Yazid I served as the second caliph -- or the leader of the Muslim world thought to be Allah's representative on earth -- of the Umayyad Dynasty, the first Muslim dynasty to rule the political-religious state of the caliphate. In Islam, the story of Yazid goes beyond history -- it has become a moral legend. The most notable events surrounding Yazid's rule are closely tied to the history of Imam Hussain, the grandson of Islam's founder, the prophet Muhammad. Because of his death at Yazid's command, Hussain is now regarded as an Islamic martyr.

Appointment

Before Yazid I, his father Mua'wiyah I, the first ruler of the Umayyad Dynasty and a proponent of Islam, served as caliph. As caliph, Mua'wiyah had promised that he would not appoint his own successor; in a treaty, he pledged to leave the choice of successor up to the will of the people, who strongly favored Imam Hussain. However, Mua'wiyah appointed Yazid, who succeeded his father on the day of his death, April 7, 680. This established a tradition of hereditary succession among the Caliphate.

Battle of Karbala

Imam Hussain, at the time the guardian and figurehead of the newly established religion of Islam, refused to pledge allegiance to Yazid, whom he viewed as unjustly appointed. When Hussain, along with a group of his family and followers, was on his way to make a claim to the caliphate in 680, Yazid responded to Hussain's refusal by ordering his assassination. The Battle of Karbala was the result of this order. In this brief battle, Yazid sent an Umayyad army to kill Hussain, as well as some of traveling companions, including his six-month old son, Ali Asghar. After days of resistance from Hussain and his group,Yazid's forces were successful; in the small town of Karbala, they killed Hussain and company.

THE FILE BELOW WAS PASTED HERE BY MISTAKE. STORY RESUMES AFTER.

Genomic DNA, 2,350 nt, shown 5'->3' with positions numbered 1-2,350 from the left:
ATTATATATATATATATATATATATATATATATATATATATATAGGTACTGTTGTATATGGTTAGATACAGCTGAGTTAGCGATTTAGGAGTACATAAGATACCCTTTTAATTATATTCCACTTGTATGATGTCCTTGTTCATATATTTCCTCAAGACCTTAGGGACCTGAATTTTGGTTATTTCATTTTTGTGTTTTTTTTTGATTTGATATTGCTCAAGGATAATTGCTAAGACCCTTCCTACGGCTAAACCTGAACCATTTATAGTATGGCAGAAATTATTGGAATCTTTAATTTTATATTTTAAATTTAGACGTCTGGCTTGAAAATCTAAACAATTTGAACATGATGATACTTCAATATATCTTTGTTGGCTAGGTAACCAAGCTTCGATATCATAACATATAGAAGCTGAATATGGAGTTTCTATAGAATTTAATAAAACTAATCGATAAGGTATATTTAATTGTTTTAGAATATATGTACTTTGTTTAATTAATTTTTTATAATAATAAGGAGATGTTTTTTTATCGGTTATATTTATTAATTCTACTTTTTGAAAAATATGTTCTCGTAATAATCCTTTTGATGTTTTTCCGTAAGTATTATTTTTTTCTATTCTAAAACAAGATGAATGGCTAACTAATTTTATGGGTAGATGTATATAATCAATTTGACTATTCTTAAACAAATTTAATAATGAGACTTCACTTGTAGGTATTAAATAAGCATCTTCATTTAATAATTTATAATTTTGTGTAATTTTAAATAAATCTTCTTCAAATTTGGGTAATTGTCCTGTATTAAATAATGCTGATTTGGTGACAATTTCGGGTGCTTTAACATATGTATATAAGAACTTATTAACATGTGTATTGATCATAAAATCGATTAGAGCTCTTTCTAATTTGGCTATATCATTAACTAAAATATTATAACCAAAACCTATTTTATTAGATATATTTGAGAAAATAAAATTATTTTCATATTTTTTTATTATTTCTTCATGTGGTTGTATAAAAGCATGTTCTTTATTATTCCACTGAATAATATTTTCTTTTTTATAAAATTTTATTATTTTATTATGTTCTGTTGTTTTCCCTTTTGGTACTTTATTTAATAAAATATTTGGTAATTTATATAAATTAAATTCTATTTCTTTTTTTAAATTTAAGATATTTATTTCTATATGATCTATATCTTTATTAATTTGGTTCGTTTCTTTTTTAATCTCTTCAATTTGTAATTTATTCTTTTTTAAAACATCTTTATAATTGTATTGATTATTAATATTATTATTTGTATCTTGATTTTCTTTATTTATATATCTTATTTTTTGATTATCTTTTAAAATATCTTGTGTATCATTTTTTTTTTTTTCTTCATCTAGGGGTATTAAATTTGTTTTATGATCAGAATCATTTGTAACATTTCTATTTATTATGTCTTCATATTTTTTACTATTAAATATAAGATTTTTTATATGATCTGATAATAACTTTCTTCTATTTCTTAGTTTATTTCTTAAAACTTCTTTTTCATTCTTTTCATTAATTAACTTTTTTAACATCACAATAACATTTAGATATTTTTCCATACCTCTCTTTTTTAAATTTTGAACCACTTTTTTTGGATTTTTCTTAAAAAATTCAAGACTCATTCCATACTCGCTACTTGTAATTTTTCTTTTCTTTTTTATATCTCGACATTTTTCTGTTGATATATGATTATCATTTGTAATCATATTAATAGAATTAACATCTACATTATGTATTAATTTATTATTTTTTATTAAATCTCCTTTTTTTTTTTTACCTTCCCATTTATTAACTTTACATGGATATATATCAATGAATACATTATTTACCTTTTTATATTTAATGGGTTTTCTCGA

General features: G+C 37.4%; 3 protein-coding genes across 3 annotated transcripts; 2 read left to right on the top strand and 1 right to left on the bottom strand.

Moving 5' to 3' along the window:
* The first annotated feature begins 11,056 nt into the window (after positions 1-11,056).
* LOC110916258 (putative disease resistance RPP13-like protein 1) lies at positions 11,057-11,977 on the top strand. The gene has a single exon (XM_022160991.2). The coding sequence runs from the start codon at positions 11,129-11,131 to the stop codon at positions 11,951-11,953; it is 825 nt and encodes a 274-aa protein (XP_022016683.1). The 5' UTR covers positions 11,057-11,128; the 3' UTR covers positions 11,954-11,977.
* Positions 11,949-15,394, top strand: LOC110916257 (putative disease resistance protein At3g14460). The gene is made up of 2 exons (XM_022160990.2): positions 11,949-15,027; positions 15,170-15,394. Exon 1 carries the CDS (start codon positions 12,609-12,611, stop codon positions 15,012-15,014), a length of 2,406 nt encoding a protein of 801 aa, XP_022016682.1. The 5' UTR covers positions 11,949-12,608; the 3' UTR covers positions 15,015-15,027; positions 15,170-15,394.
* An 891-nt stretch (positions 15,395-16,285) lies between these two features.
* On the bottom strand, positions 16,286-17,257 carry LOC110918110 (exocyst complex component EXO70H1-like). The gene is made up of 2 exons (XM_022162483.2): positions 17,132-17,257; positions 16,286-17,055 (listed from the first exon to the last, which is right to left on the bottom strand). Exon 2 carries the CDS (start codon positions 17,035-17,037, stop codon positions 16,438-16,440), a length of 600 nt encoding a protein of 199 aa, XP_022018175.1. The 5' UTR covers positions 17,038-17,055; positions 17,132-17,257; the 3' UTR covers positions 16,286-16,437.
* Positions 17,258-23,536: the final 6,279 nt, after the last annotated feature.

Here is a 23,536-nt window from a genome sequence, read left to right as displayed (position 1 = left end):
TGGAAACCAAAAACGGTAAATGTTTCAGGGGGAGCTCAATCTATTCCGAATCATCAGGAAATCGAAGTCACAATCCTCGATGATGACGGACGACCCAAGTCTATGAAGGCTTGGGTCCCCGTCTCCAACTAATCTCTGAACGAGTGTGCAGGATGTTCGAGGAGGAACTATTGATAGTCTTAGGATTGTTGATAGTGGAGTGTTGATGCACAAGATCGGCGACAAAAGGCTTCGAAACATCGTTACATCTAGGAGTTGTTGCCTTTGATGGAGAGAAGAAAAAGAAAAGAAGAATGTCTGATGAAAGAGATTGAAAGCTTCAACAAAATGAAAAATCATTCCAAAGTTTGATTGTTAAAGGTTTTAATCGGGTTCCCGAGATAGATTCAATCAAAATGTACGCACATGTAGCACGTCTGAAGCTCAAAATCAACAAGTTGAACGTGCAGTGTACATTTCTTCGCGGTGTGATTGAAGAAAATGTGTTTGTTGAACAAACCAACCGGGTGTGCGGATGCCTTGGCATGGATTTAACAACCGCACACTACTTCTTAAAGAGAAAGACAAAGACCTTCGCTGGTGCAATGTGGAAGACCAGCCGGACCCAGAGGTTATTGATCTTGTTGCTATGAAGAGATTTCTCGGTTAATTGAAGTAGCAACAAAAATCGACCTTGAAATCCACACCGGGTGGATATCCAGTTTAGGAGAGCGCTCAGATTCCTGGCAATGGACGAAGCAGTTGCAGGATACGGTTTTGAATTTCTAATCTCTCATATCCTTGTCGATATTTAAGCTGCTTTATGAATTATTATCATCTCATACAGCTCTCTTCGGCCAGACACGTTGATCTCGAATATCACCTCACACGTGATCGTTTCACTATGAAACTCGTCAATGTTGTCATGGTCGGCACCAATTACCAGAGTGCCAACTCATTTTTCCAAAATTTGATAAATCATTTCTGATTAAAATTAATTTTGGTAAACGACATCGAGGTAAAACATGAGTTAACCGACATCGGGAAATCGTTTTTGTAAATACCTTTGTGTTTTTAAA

Islamic Perception of Yazid

Shi'ite Muslims consider the anniversary of the Battle of Karbala a holy day; they revere Hussain as a martyr and consider his tomb a holy site. This Islamic sect rejects the legitimacy of the first three caliphs. As such, these Muslims hold Yazid in low esteem, viewing his assassination of Hussain as a selfish attempt at increasing his political power. They view Yazid as an unjust and impious ruler, and an unworthy successor to the holy Prophet Muhammad. Yazid is sometimes looked down upon for his pleasure-seeking habits, which are said to include the keeping of birds of prey and other dangerous animals as pets, the spread of music and other amusements during his rule, and his frequent hosting of wine-drinking parties.

Another Viewpoint

Dr. Syed Kamran Mirza, author of books such as “Beyond Jihad” and “Leaving Islam: Apostates Speak Out,” contends that much of the hate directed toward Yazid I is the result of bias. Mirza points out that this bias favors the honorable eulogization of Muhammad's descendant Imam Hussain. He also notes that Yazid's rule led to the formation of the Abbasid Dynasty, which birthed the mu'atazila -- or rationalist -- movement of progressive freethinkers. This movement, widely accepted by Shi'ite Muslims, emphasizes unity with God and the free will of man. On the political end, Yazid made improvements to the irrigation system of the Damascus oasis and reformed the tax policies of his era.